Low- and High-Grade Bladder Cancer Determination via Human Serum-Based Metabolomics Approach.
ABSTRACT To address the shortcomings of urine cytology and cystoscopy for probing and grading of urinary bladder cancer (BC), we applied 1H-nuclear magnetic resonance (NMR) spectroscopy as a surrogate method for identification of BC. This study includes 99 serum samples; comprising low-grade (LG, n=36) and high-grade (HG, n=31) of BC, and healthy controls (HC, n=32). 1H NMR-derived serum data were analyzed using orthogonal partial least-squares discriminant analysis (OPLS-DA). OPLS-DA-derived model validity was confirmed using an internal and external cross-validation. Internal validation was performed using initial samples (n=99) data set. External validation was performed on new batch of suspected BC patients (n=106) through double blind study. Receiver operating characteristic (ROC) curve analysis was also performed. OPLS-DA-derived serum metabolomics (6 biomarkers, ROC; 0.99) were able to discriminate 95% of BC cases with 96% sensitivity and 94% specificity when compared to HC. Likewise (3 biomarkers, ROC; 0.99), 98% of cases of LG were able to differentiate from HG with 97% sensitivity and 99% specificity. External validation reveals comparable results to internal validation. 1H NMR-based serum metabolic screening appears to be a promising and least-invasive approach for probing and grading of BC in contrast to the highly invasive and painful cystoscopic approach of BC detection.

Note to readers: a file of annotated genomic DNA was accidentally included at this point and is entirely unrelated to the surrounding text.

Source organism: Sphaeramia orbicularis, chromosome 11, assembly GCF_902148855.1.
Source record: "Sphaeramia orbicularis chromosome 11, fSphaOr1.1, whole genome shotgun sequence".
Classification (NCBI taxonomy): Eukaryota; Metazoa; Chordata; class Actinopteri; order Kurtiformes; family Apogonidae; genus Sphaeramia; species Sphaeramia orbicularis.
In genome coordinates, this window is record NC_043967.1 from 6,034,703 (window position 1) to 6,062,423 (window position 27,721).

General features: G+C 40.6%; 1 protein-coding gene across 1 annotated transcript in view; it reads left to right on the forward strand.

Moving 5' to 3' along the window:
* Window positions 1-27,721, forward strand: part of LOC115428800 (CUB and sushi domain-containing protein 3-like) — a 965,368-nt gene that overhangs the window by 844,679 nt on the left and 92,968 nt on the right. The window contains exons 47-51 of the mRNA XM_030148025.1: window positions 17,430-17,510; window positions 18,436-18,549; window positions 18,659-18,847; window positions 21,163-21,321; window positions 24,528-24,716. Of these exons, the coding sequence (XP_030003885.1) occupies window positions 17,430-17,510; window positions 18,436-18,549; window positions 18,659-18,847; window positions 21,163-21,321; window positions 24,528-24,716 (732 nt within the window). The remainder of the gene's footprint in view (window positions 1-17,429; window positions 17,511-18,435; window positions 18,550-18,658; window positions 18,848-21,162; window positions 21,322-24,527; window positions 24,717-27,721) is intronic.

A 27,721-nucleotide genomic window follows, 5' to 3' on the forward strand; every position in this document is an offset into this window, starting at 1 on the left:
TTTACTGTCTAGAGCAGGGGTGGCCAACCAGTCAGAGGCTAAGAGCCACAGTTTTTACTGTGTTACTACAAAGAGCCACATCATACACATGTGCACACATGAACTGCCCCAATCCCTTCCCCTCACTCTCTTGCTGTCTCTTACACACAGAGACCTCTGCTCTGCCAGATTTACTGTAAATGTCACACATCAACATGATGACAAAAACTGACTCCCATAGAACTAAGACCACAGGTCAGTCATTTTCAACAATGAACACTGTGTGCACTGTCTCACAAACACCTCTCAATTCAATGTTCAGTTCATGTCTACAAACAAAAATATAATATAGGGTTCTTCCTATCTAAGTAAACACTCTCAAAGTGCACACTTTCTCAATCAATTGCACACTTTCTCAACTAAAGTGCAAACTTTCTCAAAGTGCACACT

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ABSTRACT: Early diagnosis and life-long surveillance are clinically important to improve the long-term survival of bladder cancer patients. Currently, a noninvasive biomarker that is as sensitive and specific as cystoscopy in detecting bladder tumors is lacking. Metabonomics is a complementary approach for identifying perturbed metabolic pathways in bladder cancer. Significant progress has been made using modern metabonomic techniques to characterize and distinguish bladder cancer patients from control subjects, identify marker metabolites and shed insights on the disease biology and potential therapeutic targets. With its rapid development, metabonomics has the potential to impact the clinical management of bladder cancer patients in the future by revolutionizing the diagnosis and life-long surveillance strategies and stratifying patients for diagnostic, surgical and therapeutic clinical trials. In this review, introduction to metabonomics, typical metabonomic workflow and critical evaluation of metabonomic investigations in identifying biomarkers for the diagnosis of bladder cancer are presented.Journal of Proteome Research 11/2014; · 5.06 Impact Factor